Why the stats do not tell the whole story for Justin Fields

Chicago Bears (Photo by Chris Unger/Getty Images)
Chicago Bears (Photo by Chris Unger/Getty Images) /
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Chicago Bears, Justin Fields
Chicago Bears (Photo by Jamie Sabau/Getty Images) /

The Chicago Bears shouldn’t be overly concerned about Justin Fields’ future

I have always been on the record that stats plus film is the only way that we can look at a player’s performance. You cannot and should not use one and not the other. Context plus stats is very important. There has always been plenty of debate between the film guys and the stat guys and as much as I bash on Pro Football Focus (PFF), they at least make an attempt to put both together. The biggest problem I have with PFF is they try to be the smartest people in the room and their analysis is too subjective.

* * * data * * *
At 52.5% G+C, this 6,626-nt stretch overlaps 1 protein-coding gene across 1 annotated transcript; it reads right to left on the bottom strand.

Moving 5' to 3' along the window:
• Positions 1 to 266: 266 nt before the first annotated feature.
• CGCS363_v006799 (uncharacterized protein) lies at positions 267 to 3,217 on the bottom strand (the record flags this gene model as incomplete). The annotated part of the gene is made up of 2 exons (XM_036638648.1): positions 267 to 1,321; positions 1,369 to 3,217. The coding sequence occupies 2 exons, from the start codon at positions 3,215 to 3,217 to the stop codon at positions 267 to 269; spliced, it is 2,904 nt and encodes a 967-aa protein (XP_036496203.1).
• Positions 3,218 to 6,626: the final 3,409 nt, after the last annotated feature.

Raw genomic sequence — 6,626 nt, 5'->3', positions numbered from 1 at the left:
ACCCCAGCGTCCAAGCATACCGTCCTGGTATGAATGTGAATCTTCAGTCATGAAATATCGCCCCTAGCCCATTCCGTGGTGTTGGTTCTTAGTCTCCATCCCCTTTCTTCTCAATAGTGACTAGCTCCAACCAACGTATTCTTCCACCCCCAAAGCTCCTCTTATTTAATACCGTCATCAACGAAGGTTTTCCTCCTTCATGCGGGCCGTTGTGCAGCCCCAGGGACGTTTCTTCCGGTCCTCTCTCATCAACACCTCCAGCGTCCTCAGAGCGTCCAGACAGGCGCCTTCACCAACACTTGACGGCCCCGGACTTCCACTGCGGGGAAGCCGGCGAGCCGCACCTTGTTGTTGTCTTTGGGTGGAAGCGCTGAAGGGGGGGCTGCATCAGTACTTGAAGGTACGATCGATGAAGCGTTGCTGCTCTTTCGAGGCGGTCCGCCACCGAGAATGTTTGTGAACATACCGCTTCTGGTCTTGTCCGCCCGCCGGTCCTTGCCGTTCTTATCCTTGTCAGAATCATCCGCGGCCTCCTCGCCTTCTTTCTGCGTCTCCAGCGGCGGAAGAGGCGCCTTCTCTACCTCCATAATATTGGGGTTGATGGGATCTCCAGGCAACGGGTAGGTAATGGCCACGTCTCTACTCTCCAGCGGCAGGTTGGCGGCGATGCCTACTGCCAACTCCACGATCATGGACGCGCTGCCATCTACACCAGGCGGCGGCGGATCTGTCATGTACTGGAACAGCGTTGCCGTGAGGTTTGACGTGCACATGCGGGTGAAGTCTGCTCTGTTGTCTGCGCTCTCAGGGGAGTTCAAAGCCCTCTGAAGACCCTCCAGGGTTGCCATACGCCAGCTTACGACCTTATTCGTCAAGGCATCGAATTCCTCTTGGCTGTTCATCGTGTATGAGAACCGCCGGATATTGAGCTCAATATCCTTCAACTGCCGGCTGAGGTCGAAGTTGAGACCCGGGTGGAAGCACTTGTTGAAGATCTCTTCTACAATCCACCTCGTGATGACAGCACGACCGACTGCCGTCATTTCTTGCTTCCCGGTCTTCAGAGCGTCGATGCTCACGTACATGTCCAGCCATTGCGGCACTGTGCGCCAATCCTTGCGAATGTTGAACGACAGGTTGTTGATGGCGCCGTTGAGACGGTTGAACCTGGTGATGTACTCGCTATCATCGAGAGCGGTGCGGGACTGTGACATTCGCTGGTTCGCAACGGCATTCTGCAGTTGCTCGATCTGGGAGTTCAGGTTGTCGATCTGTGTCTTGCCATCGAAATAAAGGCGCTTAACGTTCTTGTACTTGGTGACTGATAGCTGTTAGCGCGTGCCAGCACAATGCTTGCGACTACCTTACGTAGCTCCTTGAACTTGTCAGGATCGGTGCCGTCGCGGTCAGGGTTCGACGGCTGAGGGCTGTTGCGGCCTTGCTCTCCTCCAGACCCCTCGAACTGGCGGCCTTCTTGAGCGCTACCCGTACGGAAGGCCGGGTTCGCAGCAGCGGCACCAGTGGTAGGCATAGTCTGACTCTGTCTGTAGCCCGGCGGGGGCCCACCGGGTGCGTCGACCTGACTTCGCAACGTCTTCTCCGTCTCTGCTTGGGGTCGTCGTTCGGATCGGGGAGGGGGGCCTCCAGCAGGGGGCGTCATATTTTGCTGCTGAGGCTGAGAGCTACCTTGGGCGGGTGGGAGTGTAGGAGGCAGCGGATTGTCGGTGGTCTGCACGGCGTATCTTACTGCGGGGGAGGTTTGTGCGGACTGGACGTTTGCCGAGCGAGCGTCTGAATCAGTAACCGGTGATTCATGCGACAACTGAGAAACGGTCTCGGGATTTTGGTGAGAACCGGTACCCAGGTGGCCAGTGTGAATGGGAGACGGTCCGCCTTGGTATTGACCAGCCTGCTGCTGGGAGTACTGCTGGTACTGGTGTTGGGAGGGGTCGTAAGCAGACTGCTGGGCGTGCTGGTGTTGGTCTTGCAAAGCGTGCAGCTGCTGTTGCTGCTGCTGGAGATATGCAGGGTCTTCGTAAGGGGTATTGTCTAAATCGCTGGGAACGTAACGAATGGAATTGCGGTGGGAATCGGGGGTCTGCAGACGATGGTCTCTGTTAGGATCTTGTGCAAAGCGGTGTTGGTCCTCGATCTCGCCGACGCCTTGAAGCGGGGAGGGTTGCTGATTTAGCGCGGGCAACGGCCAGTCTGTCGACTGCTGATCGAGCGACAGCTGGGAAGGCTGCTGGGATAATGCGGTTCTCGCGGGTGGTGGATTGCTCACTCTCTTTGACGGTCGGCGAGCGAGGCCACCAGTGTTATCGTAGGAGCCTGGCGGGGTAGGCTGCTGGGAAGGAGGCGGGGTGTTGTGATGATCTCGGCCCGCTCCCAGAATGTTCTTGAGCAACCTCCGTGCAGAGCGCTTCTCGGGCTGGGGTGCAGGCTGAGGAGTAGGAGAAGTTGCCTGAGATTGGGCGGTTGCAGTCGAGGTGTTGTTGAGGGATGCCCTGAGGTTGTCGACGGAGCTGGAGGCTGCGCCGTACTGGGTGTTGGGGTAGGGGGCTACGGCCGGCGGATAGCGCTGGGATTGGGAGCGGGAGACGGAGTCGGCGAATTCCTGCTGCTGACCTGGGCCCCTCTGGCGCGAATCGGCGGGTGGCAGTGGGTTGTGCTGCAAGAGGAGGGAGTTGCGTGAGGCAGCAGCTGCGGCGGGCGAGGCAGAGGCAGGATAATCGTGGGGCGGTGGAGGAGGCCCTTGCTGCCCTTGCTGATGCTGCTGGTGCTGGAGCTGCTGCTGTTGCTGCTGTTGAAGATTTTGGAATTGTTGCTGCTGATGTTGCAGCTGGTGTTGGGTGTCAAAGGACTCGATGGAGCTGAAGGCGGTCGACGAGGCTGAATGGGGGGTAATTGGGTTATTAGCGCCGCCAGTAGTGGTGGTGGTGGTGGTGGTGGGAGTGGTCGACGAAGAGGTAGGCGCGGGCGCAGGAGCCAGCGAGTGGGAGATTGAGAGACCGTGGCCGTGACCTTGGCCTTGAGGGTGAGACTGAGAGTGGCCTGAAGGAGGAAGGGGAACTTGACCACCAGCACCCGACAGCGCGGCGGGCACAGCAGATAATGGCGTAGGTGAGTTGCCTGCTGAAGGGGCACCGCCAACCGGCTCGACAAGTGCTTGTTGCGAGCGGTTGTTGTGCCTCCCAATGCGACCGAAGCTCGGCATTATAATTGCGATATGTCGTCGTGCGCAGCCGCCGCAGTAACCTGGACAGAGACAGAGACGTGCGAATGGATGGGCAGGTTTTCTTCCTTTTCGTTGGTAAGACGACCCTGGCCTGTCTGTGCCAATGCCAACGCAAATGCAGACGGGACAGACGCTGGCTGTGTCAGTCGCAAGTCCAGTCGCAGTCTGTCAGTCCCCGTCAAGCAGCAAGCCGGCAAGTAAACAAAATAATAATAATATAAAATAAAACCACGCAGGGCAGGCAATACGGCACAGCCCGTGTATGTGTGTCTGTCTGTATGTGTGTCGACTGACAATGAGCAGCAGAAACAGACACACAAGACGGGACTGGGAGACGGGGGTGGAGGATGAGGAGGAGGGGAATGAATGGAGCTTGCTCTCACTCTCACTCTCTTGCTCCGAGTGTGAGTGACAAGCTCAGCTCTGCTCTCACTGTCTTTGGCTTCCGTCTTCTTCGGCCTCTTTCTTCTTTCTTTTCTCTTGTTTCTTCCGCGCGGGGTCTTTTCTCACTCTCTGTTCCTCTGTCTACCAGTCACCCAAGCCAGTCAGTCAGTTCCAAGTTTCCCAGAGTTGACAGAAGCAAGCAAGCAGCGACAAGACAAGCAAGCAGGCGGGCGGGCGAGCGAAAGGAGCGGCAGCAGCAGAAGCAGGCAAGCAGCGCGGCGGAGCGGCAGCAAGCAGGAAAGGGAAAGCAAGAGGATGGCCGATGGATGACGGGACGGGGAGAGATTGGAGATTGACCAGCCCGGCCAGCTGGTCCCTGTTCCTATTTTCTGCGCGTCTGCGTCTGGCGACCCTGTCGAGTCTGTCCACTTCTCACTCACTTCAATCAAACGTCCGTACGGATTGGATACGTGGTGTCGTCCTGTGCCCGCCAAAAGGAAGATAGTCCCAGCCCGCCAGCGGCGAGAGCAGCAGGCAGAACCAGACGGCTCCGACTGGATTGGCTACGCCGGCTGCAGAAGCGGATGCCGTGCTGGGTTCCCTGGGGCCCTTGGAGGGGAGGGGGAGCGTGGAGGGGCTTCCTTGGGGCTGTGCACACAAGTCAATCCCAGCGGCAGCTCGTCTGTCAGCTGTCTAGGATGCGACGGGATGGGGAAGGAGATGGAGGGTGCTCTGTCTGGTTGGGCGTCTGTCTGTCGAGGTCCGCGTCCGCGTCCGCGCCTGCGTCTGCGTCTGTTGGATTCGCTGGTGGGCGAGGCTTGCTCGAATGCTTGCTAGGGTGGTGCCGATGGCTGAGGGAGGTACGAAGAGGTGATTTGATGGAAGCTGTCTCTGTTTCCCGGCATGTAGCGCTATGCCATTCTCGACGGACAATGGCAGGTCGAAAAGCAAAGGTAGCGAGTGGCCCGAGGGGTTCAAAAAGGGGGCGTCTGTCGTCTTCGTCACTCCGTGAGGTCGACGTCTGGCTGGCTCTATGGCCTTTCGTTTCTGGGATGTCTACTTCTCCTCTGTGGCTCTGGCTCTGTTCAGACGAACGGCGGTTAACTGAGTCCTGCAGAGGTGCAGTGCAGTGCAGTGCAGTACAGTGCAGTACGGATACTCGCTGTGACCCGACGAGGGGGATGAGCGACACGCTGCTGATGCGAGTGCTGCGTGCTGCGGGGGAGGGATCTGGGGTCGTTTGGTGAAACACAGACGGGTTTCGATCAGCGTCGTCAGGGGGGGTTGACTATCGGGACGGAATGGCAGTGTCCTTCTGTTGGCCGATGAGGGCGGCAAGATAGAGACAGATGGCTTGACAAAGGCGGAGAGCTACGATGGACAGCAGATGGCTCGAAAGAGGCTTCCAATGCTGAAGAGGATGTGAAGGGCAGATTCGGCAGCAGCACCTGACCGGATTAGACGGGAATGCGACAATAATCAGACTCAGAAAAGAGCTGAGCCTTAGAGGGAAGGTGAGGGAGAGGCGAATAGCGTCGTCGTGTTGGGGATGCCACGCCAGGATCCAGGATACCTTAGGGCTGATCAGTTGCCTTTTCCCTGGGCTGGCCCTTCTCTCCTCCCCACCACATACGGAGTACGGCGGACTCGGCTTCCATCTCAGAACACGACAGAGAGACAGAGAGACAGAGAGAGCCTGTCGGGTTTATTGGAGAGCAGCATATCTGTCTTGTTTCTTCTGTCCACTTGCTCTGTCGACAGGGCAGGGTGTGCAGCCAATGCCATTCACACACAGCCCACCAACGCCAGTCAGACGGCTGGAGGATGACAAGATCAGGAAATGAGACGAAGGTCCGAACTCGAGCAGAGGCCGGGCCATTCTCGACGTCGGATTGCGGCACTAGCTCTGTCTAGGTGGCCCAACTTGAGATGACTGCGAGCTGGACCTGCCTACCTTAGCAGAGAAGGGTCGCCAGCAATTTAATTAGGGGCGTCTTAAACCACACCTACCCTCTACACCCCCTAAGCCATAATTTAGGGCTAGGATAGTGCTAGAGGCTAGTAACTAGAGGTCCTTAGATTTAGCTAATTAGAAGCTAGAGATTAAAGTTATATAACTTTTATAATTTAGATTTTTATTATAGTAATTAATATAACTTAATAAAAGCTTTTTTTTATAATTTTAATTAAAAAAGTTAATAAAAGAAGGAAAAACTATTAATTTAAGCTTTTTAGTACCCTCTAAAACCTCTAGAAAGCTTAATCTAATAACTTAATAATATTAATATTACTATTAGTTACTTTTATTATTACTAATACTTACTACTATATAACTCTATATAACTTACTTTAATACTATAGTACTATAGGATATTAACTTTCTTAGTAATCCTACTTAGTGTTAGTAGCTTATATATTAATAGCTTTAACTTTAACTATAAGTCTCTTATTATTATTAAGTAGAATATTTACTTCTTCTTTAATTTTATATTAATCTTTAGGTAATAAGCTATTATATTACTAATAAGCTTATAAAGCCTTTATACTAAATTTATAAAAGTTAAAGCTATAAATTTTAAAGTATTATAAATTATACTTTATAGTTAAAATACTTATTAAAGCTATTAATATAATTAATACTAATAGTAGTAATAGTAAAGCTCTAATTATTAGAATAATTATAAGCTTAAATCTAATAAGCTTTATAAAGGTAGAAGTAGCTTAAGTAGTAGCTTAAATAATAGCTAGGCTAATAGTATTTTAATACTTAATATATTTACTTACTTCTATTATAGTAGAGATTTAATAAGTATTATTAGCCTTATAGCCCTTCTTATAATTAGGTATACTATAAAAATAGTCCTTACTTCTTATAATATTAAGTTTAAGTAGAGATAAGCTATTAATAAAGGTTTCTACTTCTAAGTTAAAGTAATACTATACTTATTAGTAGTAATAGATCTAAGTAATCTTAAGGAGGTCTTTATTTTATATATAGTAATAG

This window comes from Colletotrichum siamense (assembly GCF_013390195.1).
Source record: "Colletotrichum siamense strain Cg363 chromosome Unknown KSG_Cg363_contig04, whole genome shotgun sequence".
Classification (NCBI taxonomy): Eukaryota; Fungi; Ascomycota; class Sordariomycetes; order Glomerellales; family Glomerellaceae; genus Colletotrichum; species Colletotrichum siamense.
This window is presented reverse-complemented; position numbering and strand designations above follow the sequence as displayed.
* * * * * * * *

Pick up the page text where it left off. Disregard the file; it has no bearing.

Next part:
ESPN created their QBR statistic back in 2005. It is a statistic that is often used, along with a quarterback rating, to try and measure a quarterback’s performance weekly and annually. The problem is that the measurement seems very flawed.

For example, if we travel back in time to Week 5 of the 2011 season, we find two games — one that featured Aaron Rodgers on the road versus the Atlanta Falcons and another that involved a partial game by Tim Tebow in a loss to the Chargers. Tebow completed 4-of-10 passes for 79 yards and a touchdown. He also had a rushing touchdown in the game. His Total QBR was 83.2 while Aaron Rodgers who completed 66.6% of his passes for 396 yards, two touchdowns and didn’t turn the ball over had a Total QBR of 82.1. What!?!?

Here’s another example — these were seasonal stats through eight games from 2015:

"Ryan Fitzpatrick: Completions: 154 / Attempts: 249 / Comp%: 61.8 / Yards: 1,790 / TDs: 13 / INTs: 7 / QBR: 76.7 Tom Brady: Completions: 225 / Attempts: 328 / Comp% 68.6 / Yards: 2,709 / TDs: 22 /          INTs: 2 / QBR: 73.9"

Now, someone please tell me how in the world does Ryan Fitzpatrick’s numbers equate to a higher QBR than Tom Brady? I thought maybe it had to do with rushing yards and/or touchdowns, but looking at this further, neither had a rushing touchdown within this timeframe. Fitzpatrick had 53 rushing yards to Brady’s 35. There’s no way that 18 yards are the difference here, right?  To take things further, Fitzpatrick fumbled the ball three times to Brady’s two fumbles.